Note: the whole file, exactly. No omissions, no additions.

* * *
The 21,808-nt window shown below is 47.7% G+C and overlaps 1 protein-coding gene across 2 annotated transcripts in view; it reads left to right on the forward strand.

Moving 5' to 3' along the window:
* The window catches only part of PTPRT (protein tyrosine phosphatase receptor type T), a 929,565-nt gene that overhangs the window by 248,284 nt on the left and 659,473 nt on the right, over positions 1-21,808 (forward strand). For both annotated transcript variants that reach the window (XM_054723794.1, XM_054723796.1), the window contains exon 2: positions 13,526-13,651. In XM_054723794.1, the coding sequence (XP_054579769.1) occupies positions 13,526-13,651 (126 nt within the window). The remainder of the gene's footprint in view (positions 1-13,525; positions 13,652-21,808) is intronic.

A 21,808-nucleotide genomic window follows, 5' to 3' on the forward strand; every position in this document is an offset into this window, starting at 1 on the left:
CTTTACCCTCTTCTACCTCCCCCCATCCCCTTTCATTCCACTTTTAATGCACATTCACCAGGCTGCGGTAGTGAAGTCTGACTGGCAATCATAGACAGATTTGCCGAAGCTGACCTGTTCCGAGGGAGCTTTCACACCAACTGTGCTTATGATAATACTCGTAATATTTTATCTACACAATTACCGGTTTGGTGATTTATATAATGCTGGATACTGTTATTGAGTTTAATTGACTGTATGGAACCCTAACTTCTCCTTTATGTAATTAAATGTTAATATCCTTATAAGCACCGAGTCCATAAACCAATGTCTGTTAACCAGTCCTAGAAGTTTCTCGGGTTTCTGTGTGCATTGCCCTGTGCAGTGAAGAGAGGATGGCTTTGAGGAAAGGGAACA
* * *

The 21,808-nt window shown below is 47.7% G+C and overlaps 1 protein-coding gene across 2 annotated transcripts in view; it reads left to right on the forward strand.

Moving 5' to 3' along the window:
* The window catches only part of PTPRT (protein tyrosine phosphatase receptor type T), a 929,565-nt gene that overhangs the window by 248,284 nt on the left and 659,473 nt on the right, over positions 1-21,808 (forward strand). For both annotated transcript variants that reach the window (XM_054723794.1, XM_054723796.1), the window contains exon 2: positions 13,526-13,651. In XM_054723794.1, the coding sequence (XP_054579769.1) occupies positions 13,526-13,651 (126 nt within the window). The remainder of the gene's footprint in view (positions 1-13,525; positions 13,652-21,808) is intronic.

A 21,808-nucleotide genomic window follows, 5' to 3' on the forward strand; every position in this document is an offset into this window, starting at 1 on the left:
CTTTACCCTCTTCTACCTCCCCCCATCCCCTTTCATTCCACTTTTAATGCACATTCACCAGGCTGCGGTAGTGAAGTCTGACTGGCAATCATAGACAGATTTGCCGAAGCTGACCTGTTCCGAGGGAGCTTTCACACCAACTGTGCTTATGATAATACTCGTAATATTTTATCTACACAATTACCGGTTTGGTGATTTATATAATGCTGGATACTGTTATTGAGTTTAATTGACTGTATGGAACCCTAACTTCTCCTTTATGTAATTAAATGTTAATATCCTTATAAGCACCGAGTCCATAAACCAATGTCTGTTAACCAGTCCTAGAAGTTTCTCGGGTTTCTGTGTGCATTGCCCTGTGCAGTGAAGAGAGGATGGCTTTGAGGAAAGGGAACA